The official blog of the Lung Institute.

Air Quality and Lung Disease in Pittsburgh

28 May 2015
| Under Lung Disease, Pneumoconiosis | Posted by | 0 Comments
Air Quality Laws Pittsburgh Lung Institute

The History of Air Pollution in Pittsburgh

Reports on air pollution date back to the early 1800s in Pittsburgh. After coming to the United States to cover the Civil War, British author, Anthony Trollope, commented, “Pittsburgh without exception is the blackest place which I ever saw, the site is picturesque, even the filth and wondrous blackness are picturesque…. I was never more in love with smoke and dirt than when I stood and watched the darkness of night close in upon the floating soot which hovered over the city.” Many people believed that lots of smoke = lots of production, which is why Pittsburgh residents were slow to push for air quality laws. Many people even believed that coal smoke was good for the lungs and helped crops grow. Air quality laws have helped the city today, however Pittsburgh still has a long way to go.

Movement toward Cleaner Air

The first air quality laws were passed in Pittsburgh shortly after World War II. The movement started when citizens began raising awareness about the problem. People generally embraced the need for cleaner air, and were even willing to pay more money for more efficient, environment-friendly heaters if it meant cleaner air to breathe.

Finally, after the Donora Smog Disaster in 1948, the Division of Air Pollution Control was created to study air quality and protect citizens. The Donora Smog Disaster occurred when the air quality became so polluted over Donora, PA, that, within a 24 hour period, nineteen people died and about five hundred got sick as a result.

Occupational Lung Disease Awareness

In 1970, the organization passed the “Environmental Bill of Rights” stating that “the people have the right to clean air…” Today the Workers’ Compensation Law protects workers to ensure they are compensated for lost wages and medical benefits if they are injured on the job. In Pittsburgh, the most common occupational disease claims are pulmonary related. The law, however, involves specific timeframes for coverage, and with lung disease, many symptoms don’t show up for 15-20 years after exposure. This has resulted in many workers’ claims getting denied because workers don’t show symptoms within the specified timeframe. Because of this, many law firms and unions have been created in the area to help workers fight for their rights.

Lung disease is a serious issue in Pittsburgh, and while great strides have been made to protect its citizens, Pittsburgh still has a long way to go in the battle against air pollution and lung disease. Today Pittsburgh is still ranked as the U.S. city with the highest levels of air pollution east of California. According to the Pittsburgh Post-Gazette, air pollution has raised the local death rate to 44% above national average for pollution-related diseases.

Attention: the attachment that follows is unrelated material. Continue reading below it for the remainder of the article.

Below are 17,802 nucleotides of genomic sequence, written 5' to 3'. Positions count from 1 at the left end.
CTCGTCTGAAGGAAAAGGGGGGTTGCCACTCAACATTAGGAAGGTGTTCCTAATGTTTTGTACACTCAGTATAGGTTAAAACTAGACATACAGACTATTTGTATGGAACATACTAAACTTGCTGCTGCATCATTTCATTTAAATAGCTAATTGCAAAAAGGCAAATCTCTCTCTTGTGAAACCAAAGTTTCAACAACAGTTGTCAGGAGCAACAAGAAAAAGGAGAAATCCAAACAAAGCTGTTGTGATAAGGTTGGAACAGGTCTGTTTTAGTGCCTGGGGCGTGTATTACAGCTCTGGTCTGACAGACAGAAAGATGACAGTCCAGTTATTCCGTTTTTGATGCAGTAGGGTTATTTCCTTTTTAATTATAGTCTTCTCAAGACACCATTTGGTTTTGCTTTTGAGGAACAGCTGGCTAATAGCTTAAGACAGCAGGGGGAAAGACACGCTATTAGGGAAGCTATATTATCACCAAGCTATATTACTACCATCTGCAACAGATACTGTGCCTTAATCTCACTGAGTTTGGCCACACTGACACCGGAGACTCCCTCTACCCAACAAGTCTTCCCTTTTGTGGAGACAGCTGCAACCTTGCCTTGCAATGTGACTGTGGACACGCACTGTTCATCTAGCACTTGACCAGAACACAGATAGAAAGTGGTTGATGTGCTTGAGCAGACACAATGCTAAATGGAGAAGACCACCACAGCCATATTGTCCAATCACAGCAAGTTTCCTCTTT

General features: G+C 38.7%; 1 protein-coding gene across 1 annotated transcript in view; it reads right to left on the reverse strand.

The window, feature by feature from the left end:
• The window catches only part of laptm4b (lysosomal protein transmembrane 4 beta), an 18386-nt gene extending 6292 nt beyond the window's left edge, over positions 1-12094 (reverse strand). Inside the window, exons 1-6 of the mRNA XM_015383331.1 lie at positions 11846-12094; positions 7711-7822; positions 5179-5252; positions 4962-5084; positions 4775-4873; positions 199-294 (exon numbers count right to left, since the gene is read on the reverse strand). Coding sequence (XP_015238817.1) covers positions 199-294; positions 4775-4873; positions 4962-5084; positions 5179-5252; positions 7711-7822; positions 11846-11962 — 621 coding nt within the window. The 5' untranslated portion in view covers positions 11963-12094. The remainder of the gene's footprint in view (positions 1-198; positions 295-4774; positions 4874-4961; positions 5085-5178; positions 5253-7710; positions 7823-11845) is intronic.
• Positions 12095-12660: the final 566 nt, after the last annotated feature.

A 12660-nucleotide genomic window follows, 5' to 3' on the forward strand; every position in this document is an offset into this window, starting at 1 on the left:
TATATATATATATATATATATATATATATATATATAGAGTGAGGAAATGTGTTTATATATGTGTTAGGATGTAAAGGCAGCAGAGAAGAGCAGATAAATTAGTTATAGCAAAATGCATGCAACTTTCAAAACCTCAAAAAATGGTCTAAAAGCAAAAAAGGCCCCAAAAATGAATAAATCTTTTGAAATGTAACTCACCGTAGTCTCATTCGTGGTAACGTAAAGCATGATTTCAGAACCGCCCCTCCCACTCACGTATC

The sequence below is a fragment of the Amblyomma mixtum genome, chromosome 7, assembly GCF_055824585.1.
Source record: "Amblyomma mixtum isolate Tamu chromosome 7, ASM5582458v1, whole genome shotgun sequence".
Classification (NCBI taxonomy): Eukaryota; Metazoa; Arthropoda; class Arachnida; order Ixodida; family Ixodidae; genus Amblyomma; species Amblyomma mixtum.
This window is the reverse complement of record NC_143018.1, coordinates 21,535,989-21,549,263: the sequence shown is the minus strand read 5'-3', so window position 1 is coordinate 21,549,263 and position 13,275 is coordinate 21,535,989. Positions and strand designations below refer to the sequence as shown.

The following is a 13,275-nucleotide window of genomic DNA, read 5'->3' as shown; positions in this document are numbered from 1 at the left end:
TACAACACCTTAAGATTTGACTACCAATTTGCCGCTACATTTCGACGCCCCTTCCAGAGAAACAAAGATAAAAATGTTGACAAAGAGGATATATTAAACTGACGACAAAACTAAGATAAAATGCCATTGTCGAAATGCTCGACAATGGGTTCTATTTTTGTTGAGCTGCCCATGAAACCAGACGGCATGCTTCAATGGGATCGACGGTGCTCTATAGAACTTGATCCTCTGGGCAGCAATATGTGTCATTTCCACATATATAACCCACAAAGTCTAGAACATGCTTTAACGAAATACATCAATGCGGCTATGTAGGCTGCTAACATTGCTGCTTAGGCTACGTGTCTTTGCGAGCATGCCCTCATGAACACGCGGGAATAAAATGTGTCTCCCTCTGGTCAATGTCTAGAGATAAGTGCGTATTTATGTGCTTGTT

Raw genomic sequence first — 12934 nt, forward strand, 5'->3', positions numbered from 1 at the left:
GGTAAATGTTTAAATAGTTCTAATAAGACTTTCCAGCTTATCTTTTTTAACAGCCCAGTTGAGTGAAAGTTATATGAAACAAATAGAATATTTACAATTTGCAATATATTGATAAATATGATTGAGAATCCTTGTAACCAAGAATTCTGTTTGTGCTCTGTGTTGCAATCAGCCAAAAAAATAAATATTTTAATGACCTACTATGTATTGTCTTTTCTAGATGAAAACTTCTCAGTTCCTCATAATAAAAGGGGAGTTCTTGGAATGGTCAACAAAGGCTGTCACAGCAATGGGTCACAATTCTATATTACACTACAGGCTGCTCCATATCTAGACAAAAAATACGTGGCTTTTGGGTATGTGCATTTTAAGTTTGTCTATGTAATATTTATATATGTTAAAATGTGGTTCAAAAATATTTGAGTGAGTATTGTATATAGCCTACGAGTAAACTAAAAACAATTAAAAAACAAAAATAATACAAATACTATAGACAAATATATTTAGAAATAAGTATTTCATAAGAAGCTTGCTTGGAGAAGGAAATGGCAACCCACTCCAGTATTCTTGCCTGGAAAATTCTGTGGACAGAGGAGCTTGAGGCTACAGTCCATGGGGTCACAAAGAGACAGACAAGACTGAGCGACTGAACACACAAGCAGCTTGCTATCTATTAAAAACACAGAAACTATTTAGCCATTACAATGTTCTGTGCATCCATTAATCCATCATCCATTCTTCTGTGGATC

Lung Disease Treatment Options

Many lung disease sufferers take daily medications and use supplemental oxygen to get through their day to day lives. Others face more serious options such as a lung reduction or transplant. There is, however, an alternative option. The Lung Institute specializes in treating those with debilitating lung diseases using minimally invasive stem cell therapy. Many patients see positive results after their first treatment. The Lung Institute will be opening a clinic in Pittsburgh in July of 2015. If you or a loved one suffers from a lung disease, the Lung Institute may be able to help. Contact us today at (800) 729-3065 to find out if you qualify for stem cell therapy.

Your Comment

Your email address will not be published.

* All treatments performed at Lung Institute utilize autologous stem cells, meaning those derived from a patient's own body. No fetal or embryonic stem cells are utilized in Lung Institute's procedures. Lung Institute aims to improve patients' quality of life and help them breathe easier through the use of autologous stem cell therapy. To learn more about how stem cells work for lung disease, click here.

All claims made regarding the efficacy of Lung Institute's treatments as they pertain to pulmonary conditions are based solely on anecdotal support collected by Lung Institute. Individual conditions, treatment and outcomes may vary and are not necessarily indicative of future results. Testimonial participation is voluntary. Lung Institute does not pay for or script patient testimonials.

Under current FDA guidelines and regulations 1271.10 and 1271.15, the Lung Institute complies with all necessary requirements for operation. Any individual who accesses Lung Institute's website for information is encouraged to speak with his or her primary physician for treatment suggestions and conclusive evidence. All information on this site should be used for educational and informational use only.